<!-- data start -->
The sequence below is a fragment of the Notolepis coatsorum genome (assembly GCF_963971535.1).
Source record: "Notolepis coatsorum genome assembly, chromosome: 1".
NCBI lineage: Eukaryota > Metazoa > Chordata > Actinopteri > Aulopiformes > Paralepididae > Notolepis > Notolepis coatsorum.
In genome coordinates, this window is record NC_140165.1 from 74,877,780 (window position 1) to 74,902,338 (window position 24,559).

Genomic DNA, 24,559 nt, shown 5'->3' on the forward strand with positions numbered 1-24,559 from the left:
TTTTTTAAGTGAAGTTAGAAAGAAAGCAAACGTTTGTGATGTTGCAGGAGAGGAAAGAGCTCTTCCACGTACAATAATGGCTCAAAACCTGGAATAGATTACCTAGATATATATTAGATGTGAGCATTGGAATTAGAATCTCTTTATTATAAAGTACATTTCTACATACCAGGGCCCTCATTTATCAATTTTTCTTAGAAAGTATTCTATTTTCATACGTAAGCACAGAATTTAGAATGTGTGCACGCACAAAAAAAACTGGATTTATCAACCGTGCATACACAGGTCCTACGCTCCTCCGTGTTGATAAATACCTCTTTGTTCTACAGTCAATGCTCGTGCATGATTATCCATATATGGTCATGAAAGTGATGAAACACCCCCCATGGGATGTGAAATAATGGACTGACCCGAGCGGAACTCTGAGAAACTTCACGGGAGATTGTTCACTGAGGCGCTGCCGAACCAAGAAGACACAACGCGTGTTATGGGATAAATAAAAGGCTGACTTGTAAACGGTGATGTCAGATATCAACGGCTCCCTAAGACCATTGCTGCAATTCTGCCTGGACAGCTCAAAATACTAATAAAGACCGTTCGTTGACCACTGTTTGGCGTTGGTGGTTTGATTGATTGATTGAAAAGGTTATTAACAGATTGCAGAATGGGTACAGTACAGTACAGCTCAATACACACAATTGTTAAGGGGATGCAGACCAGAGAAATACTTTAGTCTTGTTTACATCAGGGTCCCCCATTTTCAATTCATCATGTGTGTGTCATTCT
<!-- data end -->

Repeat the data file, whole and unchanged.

The sequence below is a fragment of the Notolepis coatsorum genome (assembly GCF_963971535.1).
Source record: "Notolepis coatsorum genome assembly, chromosome: 1".
NCBI lineage: Eukaryota > Metazoa > Chordata > Actinopteri > Aulopiformes > Paralepididae > Notolepis > Notolepis coatsorum.
In genome coordinates, this window is record NC_140165.1 from 74,877,780 (window position 1) to 74,902,338 (window position 24,559).

Genomic DNA, 24,559 nt, shown 5'->3' on the forward strand with positions numbered 1-24,559 from the left:
TTTTTTAAGTGAAGTTAGAAAGAAAGCAAACGTTTGTGATGTTGCAGGAGAGGAAAGAGCTCTTCCACGTACAATAATGGCTCAAAACCTGGAATAGATTACCTAGATATATATTAGATGTGAGCATTGGAATTAGAATCTCTTTATTATAAAGTACATTTCTACATACCAGGGCCCTCATTTATCAATTTTTCTTAGAAAGTATTCTATTTTCATACGTAAGCACAGAATTTAGAATGTGTGCACGCACAAAAAAAACTGGATTTATCAACCGTGCATACACAGGTCCTACGCTCCTCCGTGTTGATAAATACCTCTTTGTTCTACAGTCAATGCTCGTGCATGATTATCCATATATGGTCATGAAAGTGATGAAACACCCCCCATGGGATGTGAAATAATGGACTGACCCGAGCGGAACTCTGAGAAACTTCACGGGAGATTGTTCACTGAGGCGCTGCCGAACCAAGAAGACACAACGCGTGTTATGGGATAAATAAAAGGCTGACTTGTAAACGGTGATGTCAGATATCAACGGCTCCCTAAGACCATTGCTGCAATTCTGCCTGGACAGCTCAAAATACTAATAAAGACCGTTCGTTGACCACTGTTTGGCGTTGGTGGTTTGATTGATTGATTGAAAAGGTTATTAACAGATTGCAGAATGGGTACAGTACAGTACAGCTCAATACACACAATTGTTAAGGGGATGCAGACCAGAGAAATACTTTAGTCTTGTTTACATCAGGGTCCCCCATTTTCAATTCATCATGTGTGTGTCATTCT